Issues Raised:

The primary question was whether Section 377, as it pertained to voluntary sexual conduct between adults, was unlawful. 

Argument of plaintiff:

 The petitioners stated that sexual orientations such as homosexuality and bisexuality were natural expressions, protected by the right to privacy and dignity under Article 21. They maintained that criminalizing these orientations infringed individual autonomy and decisional freedom. The petitioners relied on the Puttuswamy case, arguing that Section 377 discriminated against the LGBT community and infringed on basic rights provided by Articles 14, 19, and 21.

Argument of defendant:

The respondents left the constitutional validity of Section 377 addressing voluntary conduct of same-sex adults in private to the court’s discretion. Some supporters favoured keeping Section 377, stating it served a state interest in developing moral standards in public life. They maintained that the clause criminalized acts, not people, and applied equally to all unnatural sexual conduct, regardless of sexual orientation.

Judgment of the court

The court determined that section 377 violates article 14 and 15 of the constitution by discriminating against people based on their sexual orientation and gender identity additionally the court determined section 377 contravenes article 21’s guarantee to right to life, dignity and freedom of choice. Finally they said that by infringing article 19(1) protection of freedom of expression it inhibits LGBT persons from identifying their actual potential. All of them made reference of court’s latest verdicts in NALSA VS UNION OF INDIA which recognized transgender identity and it relied on constitutional principles from Articles 14, 15, 19, and 21 and  cases such as justice k.v. puttaswamy vs union of india which recognized the basic right to privacy.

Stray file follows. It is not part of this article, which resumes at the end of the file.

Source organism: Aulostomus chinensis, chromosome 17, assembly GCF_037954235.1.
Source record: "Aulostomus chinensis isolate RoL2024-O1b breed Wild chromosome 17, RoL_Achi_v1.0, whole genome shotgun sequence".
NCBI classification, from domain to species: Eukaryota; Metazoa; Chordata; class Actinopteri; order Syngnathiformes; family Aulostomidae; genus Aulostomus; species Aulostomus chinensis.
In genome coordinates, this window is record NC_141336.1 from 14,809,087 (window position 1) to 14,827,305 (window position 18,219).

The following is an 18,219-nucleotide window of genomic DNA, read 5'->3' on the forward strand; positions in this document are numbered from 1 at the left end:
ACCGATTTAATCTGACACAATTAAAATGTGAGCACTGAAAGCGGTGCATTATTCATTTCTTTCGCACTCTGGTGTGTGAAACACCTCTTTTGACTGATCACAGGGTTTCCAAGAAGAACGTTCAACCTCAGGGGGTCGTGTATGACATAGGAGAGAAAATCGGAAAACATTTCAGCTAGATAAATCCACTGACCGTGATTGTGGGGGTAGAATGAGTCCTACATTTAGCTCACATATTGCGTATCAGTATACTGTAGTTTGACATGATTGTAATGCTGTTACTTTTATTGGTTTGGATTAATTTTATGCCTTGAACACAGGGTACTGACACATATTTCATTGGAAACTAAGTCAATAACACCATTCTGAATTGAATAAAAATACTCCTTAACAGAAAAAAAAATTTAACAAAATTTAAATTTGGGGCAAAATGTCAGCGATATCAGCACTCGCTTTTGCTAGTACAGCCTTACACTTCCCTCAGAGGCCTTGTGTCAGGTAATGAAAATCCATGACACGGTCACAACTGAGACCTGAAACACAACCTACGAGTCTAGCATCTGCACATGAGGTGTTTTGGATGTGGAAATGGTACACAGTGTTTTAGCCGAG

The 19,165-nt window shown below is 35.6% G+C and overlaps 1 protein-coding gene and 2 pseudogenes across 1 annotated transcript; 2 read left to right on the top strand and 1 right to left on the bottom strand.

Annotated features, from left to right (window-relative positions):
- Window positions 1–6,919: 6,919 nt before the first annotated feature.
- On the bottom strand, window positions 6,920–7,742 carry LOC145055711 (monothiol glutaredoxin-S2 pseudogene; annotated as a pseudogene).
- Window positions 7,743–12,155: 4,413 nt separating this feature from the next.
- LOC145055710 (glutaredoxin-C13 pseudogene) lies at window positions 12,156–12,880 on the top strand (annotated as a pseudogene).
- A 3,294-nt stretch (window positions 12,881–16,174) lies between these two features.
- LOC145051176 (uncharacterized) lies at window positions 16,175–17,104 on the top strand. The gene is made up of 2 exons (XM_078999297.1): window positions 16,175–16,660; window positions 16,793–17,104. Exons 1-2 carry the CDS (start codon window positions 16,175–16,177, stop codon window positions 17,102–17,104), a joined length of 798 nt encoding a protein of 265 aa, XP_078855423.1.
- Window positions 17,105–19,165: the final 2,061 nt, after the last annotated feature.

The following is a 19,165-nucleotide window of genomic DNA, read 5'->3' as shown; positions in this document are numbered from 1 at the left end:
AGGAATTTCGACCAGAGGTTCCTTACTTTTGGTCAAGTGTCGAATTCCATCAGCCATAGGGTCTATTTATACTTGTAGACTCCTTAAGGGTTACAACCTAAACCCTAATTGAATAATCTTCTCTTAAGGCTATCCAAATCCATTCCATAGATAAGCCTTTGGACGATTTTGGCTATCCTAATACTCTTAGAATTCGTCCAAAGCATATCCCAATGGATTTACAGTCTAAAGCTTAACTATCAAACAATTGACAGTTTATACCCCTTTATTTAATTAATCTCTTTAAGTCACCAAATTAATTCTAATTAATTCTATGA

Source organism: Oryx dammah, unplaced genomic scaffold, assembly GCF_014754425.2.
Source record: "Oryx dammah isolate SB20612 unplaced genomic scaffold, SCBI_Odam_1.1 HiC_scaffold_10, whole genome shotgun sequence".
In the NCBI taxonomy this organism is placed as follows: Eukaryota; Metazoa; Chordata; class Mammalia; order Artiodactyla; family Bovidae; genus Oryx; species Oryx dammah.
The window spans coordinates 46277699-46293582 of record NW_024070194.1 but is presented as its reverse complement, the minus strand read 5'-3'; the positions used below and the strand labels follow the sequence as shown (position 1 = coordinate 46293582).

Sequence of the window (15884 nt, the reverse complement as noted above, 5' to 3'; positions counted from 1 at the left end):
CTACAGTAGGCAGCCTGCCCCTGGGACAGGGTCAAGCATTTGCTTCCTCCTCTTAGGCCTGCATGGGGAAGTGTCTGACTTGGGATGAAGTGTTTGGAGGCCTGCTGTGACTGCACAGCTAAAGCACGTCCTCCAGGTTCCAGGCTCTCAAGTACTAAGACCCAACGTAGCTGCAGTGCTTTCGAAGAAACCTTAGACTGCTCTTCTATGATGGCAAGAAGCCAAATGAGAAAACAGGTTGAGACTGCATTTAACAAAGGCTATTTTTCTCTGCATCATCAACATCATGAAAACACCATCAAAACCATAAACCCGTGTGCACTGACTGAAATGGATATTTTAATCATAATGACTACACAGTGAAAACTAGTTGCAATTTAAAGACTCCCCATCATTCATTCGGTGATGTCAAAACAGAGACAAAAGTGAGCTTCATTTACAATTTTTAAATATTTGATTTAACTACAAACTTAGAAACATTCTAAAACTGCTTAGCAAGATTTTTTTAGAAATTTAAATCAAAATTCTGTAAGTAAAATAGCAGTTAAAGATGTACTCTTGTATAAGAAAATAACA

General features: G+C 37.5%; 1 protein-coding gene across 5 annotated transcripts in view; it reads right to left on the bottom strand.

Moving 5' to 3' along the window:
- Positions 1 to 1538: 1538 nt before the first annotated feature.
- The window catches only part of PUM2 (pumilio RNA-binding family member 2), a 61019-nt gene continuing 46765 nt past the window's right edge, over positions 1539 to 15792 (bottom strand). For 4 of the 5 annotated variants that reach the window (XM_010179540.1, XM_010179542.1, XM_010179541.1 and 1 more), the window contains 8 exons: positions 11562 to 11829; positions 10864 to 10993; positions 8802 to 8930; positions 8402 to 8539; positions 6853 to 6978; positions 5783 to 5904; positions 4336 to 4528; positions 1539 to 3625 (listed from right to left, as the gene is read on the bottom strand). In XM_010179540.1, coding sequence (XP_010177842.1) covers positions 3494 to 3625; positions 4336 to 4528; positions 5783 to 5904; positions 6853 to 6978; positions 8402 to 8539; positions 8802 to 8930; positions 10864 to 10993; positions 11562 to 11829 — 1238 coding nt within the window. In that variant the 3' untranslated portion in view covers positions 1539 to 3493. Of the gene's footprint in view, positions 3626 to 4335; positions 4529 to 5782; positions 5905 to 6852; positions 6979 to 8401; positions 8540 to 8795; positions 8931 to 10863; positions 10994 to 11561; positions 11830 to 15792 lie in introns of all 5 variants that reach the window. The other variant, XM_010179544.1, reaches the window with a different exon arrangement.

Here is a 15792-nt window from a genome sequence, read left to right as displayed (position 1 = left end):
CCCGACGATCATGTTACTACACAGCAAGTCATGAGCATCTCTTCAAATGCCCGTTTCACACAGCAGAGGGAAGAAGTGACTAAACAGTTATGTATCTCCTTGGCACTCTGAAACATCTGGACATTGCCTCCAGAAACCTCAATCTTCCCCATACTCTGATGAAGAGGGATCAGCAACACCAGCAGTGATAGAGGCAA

The highest court said that the fundamental rights of every people are guaranteed by the constitution regardless of their sexual or gender identity. The judges care more about safeguarding constitutional morality than popular morality. Therefore section 377 of Indian penal code 1860 in so far as it relates to consenting sexual activity between individuals in private was found unconstitutional by the five-judge panel of the Indian supreme court. The court held that sexual orientation was natural, innate, and protected under constitutional rights. It recognized the right to sexual privacy and autonomy, stating that the choice of LGBT individuals to engage in intimate relations with persons of the same sex was an exercise of personal choice, autonomy, and self-determination. The court concluded that Section 377 violated the rights to dignity, privacy, equality, and freedom of expression. It read down the section to exclude consensual adult relationships in private, emphasizing the necessity of free and voluntary consent.